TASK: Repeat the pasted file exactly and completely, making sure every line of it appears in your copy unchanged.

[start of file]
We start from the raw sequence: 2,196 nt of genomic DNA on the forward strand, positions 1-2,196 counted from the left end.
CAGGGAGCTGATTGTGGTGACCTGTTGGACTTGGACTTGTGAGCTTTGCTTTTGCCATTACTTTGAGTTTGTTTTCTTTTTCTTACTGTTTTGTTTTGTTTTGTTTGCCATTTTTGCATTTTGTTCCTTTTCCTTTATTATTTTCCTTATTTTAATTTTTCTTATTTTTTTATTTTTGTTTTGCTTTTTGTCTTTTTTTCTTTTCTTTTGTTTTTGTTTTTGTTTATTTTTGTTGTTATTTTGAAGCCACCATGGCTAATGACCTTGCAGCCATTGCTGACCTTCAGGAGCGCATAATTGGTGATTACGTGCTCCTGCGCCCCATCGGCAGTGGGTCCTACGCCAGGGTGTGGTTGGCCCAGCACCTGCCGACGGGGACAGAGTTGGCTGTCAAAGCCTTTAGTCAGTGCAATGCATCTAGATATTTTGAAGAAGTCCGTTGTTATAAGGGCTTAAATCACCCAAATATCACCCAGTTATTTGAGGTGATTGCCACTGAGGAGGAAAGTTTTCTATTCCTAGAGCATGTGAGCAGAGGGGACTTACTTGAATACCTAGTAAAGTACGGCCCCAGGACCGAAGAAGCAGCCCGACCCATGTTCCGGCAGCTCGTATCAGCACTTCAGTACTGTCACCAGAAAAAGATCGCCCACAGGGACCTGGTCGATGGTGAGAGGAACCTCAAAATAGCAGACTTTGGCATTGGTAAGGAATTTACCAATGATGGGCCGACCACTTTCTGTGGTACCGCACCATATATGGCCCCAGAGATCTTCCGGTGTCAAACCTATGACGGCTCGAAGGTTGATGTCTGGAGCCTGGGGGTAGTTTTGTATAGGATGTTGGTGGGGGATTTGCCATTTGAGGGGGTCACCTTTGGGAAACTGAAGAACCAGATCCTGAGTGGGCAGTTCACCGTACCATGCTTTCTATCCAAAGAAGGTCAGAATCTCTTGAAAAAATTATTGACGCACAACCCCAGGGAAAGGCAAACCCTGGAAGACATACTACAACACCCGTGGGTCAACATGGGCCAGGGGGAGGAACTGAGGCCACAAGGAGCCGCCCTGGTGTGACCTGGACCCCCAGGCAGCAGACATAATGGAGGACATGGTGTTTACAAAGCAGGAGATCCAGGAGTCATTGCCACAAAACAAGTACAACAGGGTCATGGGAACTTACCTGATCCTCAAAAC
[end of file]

We start from the raw sequence: 2,196 nt of genomic DNA on the forward strand, positions 1-2,196 counted from the left end.
CAGGGAGCTGATTGTGGTGACCTGTTGGACTTGGACTTGTGAGCTTTGCTTTTGCCATTACTTTGAGTTTGTTTTCTTTTTCTTACTGTTTTGTTTTGTTTTGTTTGCCATTTTTGCATTTTGTTCCTTTTCCTTTATTATTTTCCTTATTTTAATTTTTCTTATTTTTTTATTTTTGTTTTGCTTTTTGTCTTTTTTTCTTTTCTTTTGTTTTTGTTTTTGTTTATTTTTGTTGTTATTTTGAAGCCACCATGGCTAATGACCTTGCAGCCATTGCTGACCTTCAGGAGCGCATAATTGGTGATTACGTGCTCCTGCGCCCCATCGGCAGTGGGTCCTACGCCAGGGTGTGGTTGGCCCAGCACCTGCCGACGGGGACAGAGTTGGCTGTCAAAGCCTTTAGTCAGTGCAATGCATCTAGATATTTTGAAGAAGTCCGTTGTTATAAGGGCTTAAATCACCCAAATATCACCCAGTTATTTGAGGTGATTGCCACTGAGGAGGAAAGTTTTCTATTCCTAGAGCATGTGAGCAGAGGGGACTTACTTGAATACCTAGTAAAGTACGGCCCCAGGACCGAAGAAGCAGCCCGACCCATGTTCCGGCAGCTCGTATCAGCACTTCAGTACTGTCACCAGAAAAAGATCGCCCACAGGGACCTGGTCGATGGTGAGAGGAACCTCAAAATAGCAGACTTTGGCATTGGTAAGGAATTTACCAATGATGGGCCGACCACTTTCTGTGGTACCGCACCATATATGGCCCCAGAGATCTTCCGGTGTCAAACCTATGACGGCTCGAAGGTTGATGTCTGGAGCCTGGGGGTAGTTTTGTATAGGATGTTGGTGGGGGATTTGCCATTTGAGGGGGTCACCTTTGGGAAACTGAAGAACCAGATCCTGAGTGGGCAGTTCACCGTACCATGCTTTCTATCCAAAGAAGGTCAGAATCTCTTGAAAAAATTATTGACGCACAACCCCAGGGAAAGGCAAACCCTGGAAGACATACTACAACACCCGTGGGTCAACATGGGCCAGGGGGAGGAACTGAGGCCACAAGGAGCCGCCCTGGTGTGACCTGGACCCCCAGGCAGCAGACATAATGGAGGACATGGTGTTTACAAAGCAGGAGATCCAGGAGTCATTGCCACAAAACAAGTACAACAGGGTCATGGGAACTTACCTGATCCTCAAAAC